Civil marriage laws are enactments authorizing the grant of special state benefits for certain kinds of unions. In other words, they give to people in qualifying relationships what the Framers called “privileges and immunities”—an 18th century legal phrase that refers to benefits bestowed by government on some people to the exclusion of others.

American governments traditionally have conceded the “privileges and immunities” of civil marriage only to a social union complying with certain exacting requirements. With some variations, state laws traditionally require that the union be (1) of a man and a woman, (2) who undergo certain procedures in advance, (3) obtain a valid license, (4) have consented, (5) are above a certain age, (6) are not married to anyone else, (7) are not too closely related to each other, and (8) meet certain other requirements of ceremony and/or cohabitation.

States traditionally have excluded from special benefits all other groupings—including, but not limited to, same-sex marriages, polygamous marriages, polyandric marriages, other plural clusters, designated intra-family unions (e.g., brother/sister and uncle/niece), and unions that are unlicensed or that otherwise fail to meet the states’ rules.

FatherOfFour
WEST VALLEY CITY, UT

@wrz,

Depends on what you consider a child. Myself, I think of those in their 20's as children. In Utah you can legally get married at the age of 15. Young children cannot sign a legal contract, like those to buy a car, rent an apartment, or a contract with the state such as a marriage license. Those who opposed interracial marriage also warned against the same slippery slope. Personally I would have no problem with the legalization of polygamy. I have a neighbor who has three wives and many children. They are wonderful, nice, great people. Utah also recognizes some marriages that are not legal here but are in other states. You cannot marry your 1st cousin in Utah. But you can drive to Colorado, marry your 1st cousin there, and drive back. And Utah will still recognize you as legally married.

MtnDewer
Salt Lake City, UT

wrz,

Whenever we (as the government) place a restriction upon a citizen or group of citizens, we must have a reason for taking their freedom away.

It is easy to see why a blind man is restricted from getting a driver's license - it is easy to see the harm that can come from that.

It is also easy to see why a child under the age of 15 (that is Utah's law, btw) must have parental approval before they are allowed to marry. It is easy to see the harm that can fall upon the children of any close relative that may marry.

Now, explain to me the harm in allowing two lesbians to marry that are raising children. Who is harmed by allowing them to marry? Will keeping them from marrying cause less harm to them or more harm to this family? How is anyone else harmed?

How about two gay men who have lived together for 40 years? What harm can come from allowing these two men to marry? Who is harmed and how?

Thanks for your reply.

wrz
Phoenix, AZ

@FatherOfFour:
"Depends on what you consider a child. Myself, I think of those in their 20's as children."

Sometimes my spouse acts childish.

"Young children cannot sign a legal contract, like those to buy a car, rent an apartment, or a contract with the state such as a marriage license."

Change the law so they can sign a marriage license... with attestations by an adult.

"Personally I would have no problem with the legalization of polygamy."

I think alotta young bucks in town would cry foul if some rich dude gathered up all the young fair maidens and took them to wife.

"I have a neighbor who has three wives and many children."

That's a little selfish, isn't it?

@MtnDewer:

"It is easy to see the harm that can fall upon the children of any close relative that may marry."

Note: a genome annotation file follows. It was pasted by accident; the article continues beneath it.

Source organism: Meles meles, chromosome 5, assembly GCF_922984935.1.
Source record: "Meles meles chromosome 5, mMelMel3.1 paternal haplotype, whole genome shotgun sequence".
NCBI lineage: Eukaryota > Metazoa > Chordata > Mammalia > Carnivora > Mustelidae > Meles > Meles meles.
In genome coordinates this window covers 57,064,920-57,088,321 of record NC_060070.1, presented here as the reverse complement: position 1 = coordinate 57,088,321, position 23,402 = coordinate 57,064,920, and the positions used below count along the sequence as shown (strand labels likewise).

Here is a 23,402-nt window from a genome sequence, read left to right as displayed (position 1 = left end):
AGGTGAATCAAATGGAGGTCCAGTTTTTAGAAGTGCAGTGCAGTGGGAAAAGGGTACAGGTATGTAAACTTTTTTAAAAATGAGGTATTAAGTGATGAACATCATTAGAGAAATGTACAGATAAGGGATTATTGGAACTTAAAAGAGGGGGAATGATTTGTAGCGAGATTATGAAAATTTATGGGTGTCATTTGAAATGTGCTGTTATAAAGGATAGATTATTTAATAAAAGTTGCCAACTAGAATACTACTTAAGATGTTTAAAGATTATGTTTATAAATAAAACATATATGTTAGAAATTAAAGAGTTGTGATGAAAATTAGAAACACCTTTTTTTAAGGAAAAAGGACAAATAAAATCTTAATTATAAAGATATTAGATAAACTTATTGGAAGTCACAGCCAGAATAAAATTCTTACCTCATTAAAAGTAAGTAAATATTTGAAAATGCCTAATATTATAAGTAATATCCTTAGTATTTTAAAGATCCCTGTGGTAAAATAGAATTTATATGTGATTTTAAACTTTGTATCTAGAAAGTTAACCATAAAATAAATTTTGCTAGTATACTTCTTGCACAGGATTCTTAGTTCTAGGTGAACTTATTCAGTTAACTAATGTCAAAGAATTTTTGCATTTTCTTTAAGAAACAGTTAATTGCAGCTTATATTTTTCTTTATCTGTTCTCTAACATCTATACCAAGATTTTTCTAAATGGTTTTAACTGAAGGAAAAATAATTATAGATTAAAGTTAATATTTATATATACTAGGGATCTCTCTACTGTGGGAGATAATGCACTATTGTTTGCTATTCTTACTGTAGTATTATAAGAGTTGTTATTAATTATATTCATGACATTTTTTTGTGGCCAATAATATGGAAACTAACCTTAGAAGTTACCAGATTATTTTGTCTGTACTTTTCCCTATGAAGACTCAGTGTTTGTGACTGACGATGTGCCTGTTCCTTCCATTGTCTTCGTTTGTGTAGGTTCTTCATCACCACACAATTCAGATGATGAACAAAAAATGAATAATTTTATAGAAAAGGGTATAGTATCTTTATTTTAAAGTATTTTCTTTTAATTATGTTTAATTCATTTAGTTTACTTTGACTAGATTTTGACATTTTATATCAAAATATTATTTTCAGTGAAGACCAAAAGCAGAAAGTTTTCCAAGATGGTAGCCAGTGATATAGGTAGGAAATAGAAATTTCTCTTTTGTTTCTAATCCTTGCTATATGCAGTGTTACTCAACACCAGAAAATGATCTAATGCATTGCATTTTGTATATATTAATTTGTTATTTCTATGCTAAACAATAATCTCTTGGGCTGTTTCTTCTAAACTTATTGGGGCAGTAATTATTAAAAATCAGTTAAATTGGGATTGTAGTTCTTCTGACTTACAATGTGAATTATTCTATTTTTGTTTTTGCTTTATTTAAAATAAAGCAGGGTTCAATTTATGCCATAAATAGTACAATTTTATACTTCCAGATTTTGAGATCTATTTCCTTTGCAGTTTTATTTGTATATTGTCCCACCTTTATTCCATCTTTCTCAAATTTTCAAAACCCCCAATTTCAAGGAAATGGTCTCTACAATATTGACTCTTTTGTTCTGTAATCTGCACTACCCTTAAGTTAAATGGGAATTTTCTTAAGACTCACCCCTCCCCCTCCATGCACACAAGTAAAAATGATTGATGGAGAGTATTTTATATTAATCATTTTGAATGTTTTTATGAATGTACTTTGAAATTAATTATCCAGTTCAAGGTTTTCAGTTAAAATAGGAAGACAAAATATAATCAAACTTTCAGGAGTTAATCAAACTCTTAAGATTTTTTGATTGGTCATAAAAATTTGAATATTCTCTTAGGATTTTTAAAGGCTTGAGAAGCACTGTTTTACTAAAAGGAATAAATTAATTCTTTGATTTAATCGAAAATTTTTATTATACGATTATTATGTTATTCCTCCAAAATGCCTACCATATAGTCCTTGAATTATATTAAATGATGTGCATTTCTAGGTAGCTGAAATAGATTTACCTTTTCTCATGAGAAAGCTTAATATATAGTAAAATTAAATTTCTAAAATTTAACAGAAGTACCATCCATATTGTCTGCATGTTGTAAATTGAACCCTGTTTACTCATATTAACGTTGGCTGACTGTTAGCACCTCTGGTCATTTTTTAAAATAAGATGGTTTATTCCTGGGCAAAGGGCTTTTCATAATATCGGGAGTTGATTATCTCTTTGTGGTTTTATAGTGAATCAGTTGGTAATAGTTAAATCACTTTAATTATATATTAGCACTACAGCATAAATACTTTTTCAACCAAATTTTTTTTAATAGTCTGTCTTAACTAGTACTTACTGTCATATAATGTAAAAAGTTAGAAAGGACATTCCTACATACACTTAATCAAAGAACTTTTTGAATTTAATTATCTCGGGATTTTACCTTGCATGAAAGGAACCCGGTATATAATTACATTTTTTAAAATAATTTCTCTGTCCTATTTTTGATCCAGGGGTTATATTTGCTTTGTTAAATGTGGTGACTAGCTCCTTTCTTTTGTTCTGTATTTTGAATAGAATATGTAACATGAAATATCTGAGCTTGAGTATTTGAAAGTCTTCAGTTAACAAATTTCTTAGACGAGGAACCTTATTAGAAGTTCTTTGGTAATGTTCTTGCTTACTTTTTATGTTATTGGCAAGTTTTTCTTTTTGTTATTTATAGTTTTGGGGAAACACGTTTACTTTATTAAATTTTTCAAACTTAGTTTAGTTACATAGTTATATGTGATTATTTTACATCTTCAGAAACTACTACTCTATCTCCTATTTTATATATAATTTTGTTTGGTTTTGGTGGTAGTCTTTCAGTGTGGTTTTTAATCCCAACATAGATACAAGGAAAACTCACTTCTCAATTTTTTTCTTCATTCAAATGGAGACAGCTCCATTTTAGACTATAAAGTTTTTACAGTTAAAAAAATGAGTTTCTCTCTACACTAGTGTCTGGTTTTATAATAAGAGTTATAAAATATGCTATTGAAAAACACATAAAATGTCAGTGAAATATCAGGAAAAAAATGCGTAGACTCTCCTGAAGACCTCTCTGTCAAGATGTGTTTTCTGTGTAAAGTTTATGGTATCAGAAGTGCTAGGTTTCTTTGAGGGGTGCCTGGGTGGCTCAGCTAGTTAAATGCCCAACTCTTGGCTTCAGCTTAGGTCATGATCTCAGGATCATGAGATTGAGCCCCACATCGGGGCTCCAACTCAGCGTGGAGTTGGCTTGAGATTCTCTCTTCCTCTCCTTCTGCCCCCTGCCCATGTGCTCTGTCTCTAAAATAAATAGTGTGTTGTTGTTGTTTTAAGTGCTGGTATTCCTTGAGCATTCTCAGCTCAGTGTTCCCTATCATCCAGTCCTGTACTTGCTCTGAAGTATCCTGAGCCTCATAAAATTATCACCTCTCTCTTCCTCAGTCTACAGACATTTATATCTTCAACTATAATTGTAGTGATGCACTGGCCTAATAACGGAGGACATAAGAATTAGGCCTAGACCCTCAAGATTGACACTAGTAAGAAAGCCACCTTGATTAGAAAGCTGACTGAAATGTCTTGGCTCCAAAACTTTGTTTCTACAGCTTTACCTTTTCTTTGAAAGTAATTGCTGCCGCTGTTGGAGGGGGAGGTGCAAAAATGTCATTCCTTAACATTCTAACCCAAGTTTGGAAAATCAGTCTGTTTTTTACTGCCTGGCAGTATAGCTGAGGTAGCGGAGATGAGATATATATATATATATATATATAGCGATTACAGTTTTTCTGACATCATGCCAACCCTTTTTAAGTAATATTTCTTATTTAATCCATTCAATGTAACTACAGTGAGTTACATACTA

What harm?

"...explain to me the harm in allowing two lesbians to marry that are raising children."

Explain why they need marriage? Children can be raised just fine without marriage. Even single people raise children.

"How about two gay men who have lived together for 40 years?"

Same question.

skrekk
Dane, WI

@illuminated
"If I were a SSM supporter, I would be absolutely terrified that this is going to the SC."

I suggest you read Scalia's irate dissent in Windsor to learn why he was so upset. The Windsor ruling is why your side is losing unanimously. Something like 34 courts have now ruled against you in the last years, and not a single one has ruled in your favor. Windsor is why.

Bob K
Davis, CA

FatherOfFour
WEST VALLEY CITY, UT
"Utah had laws preventing interracial marriage from 1852-1963."

--If Utah had gotten rid of that law 10 years sooner, it would have been embarrassingly late for a non-slave State.

All this has to do with the Mormon dilemma: there are at least 100,000 Gays in mormon families in Utah, some too young to have realized it. All these people are raised in a marriage-centered culture.
--- Think of that 13 year old who is hating himself/herself because to follow his true nature means that he is supposed to spend not only this life, but all eternity, alone.

The lds have been willing to overlook the hurt to many hundreds of thousands of Americans, and to their own family members, because they believe God has not given them direction to do differently.

I think that the wave of acceptance of equality that has swept most of the country (and something like 80% of the young, is a sign that God says He was ready.

If Utah does not want to be thought of as equivalent to Mississippi and Alabama, it needs to move on this issue.

Baccus0902
Leesburg, VA

It seems that Utah is focused in making nationwide history.

If the Utah case goes to the SCOTUS and the SC rules in favor of equality and declares SSM legal in our country, what impact will this have around the world?

The LDS church have thousands of missionaries around the world who will be questioned about SSM and Utah. Obviously the missionaries will state the position of the church. But just having the conversation is a huge step for the whole world in the right direction.

Ranch
Here, UT

"The state contends that ruling deprives Utah voters of their right to define marriage as they overwhelmingly did in passing Amendment 3 a decade ago."

--- Utah voters did not have the right to pass any amendment that restricted the Civil Rights of LGBT American citizens; even to the extent of "defining marriage".

@illuminated;

"So if it removed the clause excluding civil unions, you would agree with Amendment 3? "

--- At this point, absolutely not!

1) You would have to VOTE to amend Amendment 3 anyway.
2) You weren't willing to allow civil unions when you passed A3, now there is no reason whatsoever why we should accept some lesser term now that you're losing the battle in the courts.
3) Separate is not equal

Frankly, I think you're assessment is wrong. SCOTUS knows which way the wind is blowing; additionally, refusal to allow SSM creates a condition where an LGBT couple is married, divorced, married, divorced, married, divorced again as they travel from state to state; something that DOES NOT happen to straight couples.